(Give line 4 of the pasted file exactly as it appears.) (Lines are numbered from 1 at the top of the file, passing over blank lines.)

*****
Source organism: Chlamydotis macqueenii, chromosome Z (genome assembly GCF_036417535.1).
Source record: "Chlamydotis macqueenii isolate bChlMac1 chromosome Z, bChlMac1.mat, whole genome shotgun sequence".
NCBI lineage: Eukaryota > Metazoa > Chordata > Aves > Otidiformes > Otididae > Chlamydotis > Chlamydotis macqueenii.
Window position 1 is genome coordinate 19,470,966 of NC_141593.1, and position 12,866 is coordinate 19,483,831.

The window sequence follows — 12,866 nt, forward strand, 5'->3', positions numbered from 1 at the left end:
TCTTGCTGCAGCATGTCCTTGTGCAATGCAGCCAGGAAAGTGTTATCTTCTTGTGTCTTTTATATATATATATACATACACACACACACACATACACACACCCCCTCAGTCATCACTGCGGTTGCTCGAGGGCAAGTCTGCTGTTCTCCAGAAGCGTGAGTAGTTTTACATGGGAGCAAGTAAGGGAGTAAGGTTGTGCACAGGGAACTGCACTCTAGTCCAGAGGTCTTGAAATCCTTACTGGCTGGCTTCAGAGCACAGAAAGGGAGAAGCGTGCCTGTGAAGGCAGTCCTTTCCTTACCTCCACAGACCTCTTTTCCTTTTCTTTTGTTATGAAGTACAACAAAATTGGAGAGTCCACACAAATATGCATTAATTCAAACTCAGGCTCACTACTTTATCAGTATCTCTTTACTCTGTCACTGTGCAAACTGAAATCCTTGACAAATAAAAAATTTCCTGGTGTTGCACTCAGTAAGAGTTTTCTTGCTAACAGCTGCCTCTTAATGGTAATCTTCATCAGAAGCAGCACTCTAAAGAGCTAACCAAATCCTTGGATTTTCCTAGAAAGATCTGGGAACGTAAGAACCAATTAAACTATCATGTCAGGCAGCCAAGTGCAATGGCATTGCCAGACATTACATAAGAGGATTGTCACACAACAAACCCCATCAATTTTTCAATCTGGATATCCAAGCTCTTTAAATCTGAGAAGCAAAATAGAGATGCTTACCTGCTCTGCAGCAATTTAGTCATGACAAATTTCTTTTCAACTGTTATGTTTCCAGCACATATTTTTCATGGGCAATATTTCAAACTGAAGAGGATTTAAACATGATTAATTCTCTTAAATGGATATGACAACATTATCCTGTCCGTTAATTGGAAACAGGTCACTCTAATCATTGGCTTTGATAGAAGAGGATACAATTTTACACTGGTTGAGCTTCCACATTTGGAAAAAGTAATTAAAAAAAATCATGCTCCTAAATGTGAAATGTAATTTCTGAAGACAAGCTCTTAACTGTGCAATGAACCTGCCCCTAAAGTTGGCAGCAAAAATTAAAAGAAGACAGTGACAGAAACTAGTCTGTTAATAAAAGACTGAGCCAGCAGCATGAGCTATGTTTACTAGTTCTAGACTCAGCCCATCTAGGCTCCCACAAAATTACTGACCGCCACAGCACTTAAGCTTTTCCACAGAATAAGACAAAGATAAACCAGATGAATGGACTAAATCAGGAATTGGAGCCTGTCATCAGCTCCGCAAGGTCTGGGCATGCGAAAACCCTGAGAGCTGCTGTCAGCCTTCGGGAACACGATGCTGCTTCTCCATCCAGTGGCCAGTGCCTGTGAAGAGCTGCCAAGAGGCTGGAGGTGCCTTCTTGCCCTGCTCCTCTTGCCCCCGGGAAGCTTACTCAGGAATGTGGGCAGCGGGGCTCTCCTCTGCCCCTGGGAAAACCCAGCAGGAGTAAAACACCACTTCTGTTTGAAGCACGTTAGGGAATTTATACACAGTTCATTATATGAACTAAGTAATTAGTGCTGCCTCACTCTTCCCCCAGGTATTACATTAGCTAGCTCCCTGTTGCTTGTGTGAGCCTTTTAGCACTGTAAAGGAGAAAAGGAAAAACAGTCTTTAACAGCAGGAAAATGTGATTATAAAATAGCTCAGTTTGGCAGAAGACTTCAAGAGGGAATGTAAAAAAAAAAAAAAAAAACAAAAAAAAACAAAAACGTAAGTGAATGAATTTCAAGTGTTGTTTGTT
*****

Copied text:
Window position 1 is genome coordinate 19,470,966 of NC_141593.1, and position 12,866 is coordinate 19,483,831.